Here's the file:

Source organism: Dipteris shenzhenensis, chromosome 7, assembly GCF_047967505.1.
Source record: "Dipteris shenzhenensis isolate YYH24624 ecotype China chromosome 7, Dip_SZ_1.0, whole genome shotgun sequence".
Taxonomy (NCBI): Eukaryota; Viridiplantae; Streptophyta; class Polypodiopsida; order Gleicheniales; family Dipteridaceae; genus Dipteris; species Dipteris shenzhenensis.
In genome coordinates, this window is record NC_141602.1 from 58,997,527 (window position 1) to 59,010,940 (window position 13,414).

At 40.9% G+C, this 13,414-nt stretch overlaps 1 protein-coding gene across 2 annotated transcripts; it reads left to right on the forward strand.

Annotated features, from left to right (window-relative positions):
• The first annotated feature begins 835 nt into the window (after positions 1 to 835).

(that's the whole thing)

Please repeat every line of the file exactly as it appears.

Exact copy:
Source organism: Dipteris shenzhenensis, chromosome 7, assembly GCF_047967505.1.
Source record: "Dipteris shenzhenensis isolate YYH24624 ecotype China chromosome 7, Dip_SZ_1.0, whole genome shotgun sequence".
Taxonomy (NCBI): Eukaryota; Viridiplantae; Streptophyta; class Polypodiopsida; order Gleicheniales; family Dipteridaceae; genus Dipteris; species Dipteris shenzhenensis.
In genome coordinates, this window is record NC_141602.1 from 58,997,527 (window position 1) to 59,010,940 (window position 13,414).

At 40.9% G+C, this 13,414-nt stretch overlaps 1 protein-coding gene across 2 annotated transcripts; it reads left to right on the forward strand.

Annotated features, from left to right (window-relative positions):
• The first annotated feature begins 835 nt into the window (after positions 1 to 835).